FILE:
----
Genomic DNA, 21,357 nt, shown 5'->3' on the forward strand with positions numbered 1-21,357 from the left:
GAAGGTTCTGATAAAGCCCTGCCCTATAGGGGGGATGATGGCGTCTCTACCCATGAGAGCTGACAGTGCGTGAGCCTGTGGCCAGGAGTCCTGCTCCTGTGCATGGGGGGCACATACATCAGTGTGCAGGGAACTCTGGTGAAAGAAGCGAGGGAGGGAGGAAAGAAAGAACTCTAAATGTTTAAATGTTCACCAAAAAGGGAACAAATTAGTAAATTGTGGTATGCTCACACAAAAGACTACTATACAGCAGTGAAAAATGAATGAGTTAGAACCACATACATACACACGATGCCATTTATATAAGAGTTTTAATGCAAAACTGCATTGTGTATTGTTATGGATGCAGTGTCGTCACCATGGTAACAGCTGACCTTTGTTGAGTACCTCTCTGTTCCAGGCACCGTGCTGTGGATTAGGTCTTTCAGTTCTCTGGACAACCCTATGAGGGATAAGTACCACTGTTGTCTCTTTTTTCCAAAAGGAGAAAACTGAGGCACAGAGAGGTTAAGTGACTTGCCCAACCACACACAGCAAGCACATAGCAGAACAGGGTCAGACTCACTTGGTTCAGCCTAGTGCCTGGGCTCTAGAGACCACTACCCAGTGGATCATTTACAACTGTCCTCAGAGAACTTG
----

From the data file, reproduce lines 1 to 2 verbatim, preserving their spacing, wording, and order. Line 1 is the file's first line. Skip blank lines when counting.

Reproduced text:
Genomic DNA, 21,357 nt, shown 5'->3' on the forward strand with positions numbered 1-21,357 from the left:
GAAGGTTCTGATAAAGCCCTGCCCTATAGGGGGGATGATGGCGTCTCTACCCATGAGAGCTGACAGTGCGTGAGCCTGTGGCCAGGAGTCCTGCTCCTGTGCATGGGGGGCACATACATCAGTGTGCAGGGAACTCTGGTGAAAGAAGCGAGGGAGGGAGGAAAGAAAGAACTCTAAATGTTTAAATGTTCACCAAAAAGGGAACAAATTAGTAAATTGTGGTATGCTCACACAAAAGACTACTATACAGCAGTGAAAAATGAATGAGTTAGAACCACATACATACACACGATGCCATTTATATAAGAGTTTTAATGCAAAACTGCATTGTGTATTGTTATGGATGCAGTGTCGTCACCATGGTAACAGCTGACCTTTGTTGAGTACCTCTCTGTTCCAGGCACCGTGCTGTGGATTAGGTCTTTCAGTTCTCTGGACAACCCTATGAGGGATAAGTACCACTGTTGTCTCTTTTTTCCAAAAGGAGAAAACTGAGGCACAGAGAGGTTAAGTGACTTGCCCAACCACACACAGCAAGCACATAGCAGAACAGGGTCAGACTCACTTGGTTCAGCCTAGTGCCTGGGCTCTAGAGACCACTACCCAGTGGATCATTTACAACTGTCCTCAGAGAACTTG